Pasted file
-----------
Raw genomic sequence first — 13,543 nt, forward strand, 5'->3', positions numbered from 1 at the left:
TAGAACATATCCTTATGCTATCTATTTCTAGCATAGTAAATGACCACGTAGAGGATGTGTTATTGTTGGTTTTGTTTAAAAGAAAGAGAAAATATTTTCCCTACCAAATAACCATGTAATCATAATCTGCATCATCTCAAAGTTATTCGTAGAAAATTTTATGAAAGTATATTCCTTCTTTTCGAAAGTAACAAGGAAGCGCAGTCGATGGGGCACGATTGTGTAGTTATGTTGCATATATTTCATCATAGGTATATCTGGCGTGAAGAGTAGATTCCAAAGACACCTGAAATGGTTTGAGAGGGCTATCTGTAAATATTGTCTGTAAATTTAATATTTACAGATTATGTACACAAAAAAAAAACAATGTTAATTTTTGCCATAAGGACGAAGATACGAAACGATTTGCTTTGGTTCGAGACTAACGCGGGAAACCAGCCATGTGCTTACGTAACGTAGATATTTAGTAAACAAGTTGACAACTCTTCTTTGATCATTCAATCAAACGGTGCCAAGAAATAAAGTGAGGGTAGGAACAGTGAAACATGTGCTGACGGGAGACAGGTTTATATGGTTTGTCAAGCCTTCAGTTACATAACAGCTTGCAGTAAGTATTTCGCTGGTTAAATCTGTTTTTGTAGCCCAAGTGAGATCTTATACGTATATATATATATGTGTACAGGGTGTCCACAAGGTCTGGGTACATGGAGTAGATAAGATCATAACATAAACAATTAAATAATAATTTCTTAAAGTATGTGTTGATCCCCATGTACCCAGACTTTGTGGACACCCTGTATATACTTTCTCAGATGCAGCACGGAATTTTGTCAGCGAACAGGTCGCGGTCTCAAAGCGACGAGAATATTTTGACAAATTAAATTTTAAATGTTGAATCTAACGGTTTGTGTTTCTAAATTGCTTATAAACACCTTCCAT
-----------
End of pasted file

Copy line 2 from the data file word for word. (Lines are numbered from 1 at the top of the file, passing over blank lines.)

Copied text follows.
TAGAACATATCCTTATGCTATCTATTTCTAGCATAGTAAATGACCACGTAGAGGATGTGTTATTGTTGGTTTTGTTTAAAAGAAAGAGAAAATATTTTCCCTACCAAATAACCATGTAATCATAATCTGCATCATCTCAAAGTTATTCGTAGAAAATTTTATGAAAGTATATTCCTTCTTTTCGAAAGTAACAAGGAAGCGCAGTCGATGGGGCACGATTGTGTAGTTATGTTGCATATATTTCATCATAGGTATATCTGGCGTGAAGAGTAGATTCCAAAGACACCTGAAATGGTTTGAGAGGGCTATCTGTAAATATTGTCTGTAAATTTAATATTTACAGATTATGTACACAAAAAAAAAACAATGTTAATTTTTGCCATAAGGACGAAGATACGAAACGATTTGCTTTGGTTCGAGACTAACGCGGGAAACCAGCCATGTGCTTACGTAACGTAGATATTTAGTAAACAAGTTGACAACTCTTCTTTGATCATTCAATCAAACGGTGCCAAGAAATAAAGTGAGGGTAGGAACAGTGAAACATGTGCTGACGGGAGACAGGTTTATATGGTTTGTCAAGCCTTCAGTTACATAACAGCTTGCAGTAAGTATTTCGCTGGTTAAATCTGTTTTTGTAGCCCAAGTGAGATCTTATACGTATATATATATATGTGTACAGGGTGTCCACAAGGTCTGGGTACATGGAGTAGATAAGATCATAACATAAACAATTAAATAATAATTTCTTAAAGTATGTGTTGATCCCCATGTACCCAGACTTTGTGGACACCCTGTATATACTTTCTCAGATGCAGCACGGAATTTTGTCAGCGAACAGGTCGCGGTCTCAAAGCGACGAGAATATTTTGACAAATTAAATTTTAAATGTTGAATCTAACGGTTTGTGTTTCTAAATTGCTTATAAACACCTTCCAT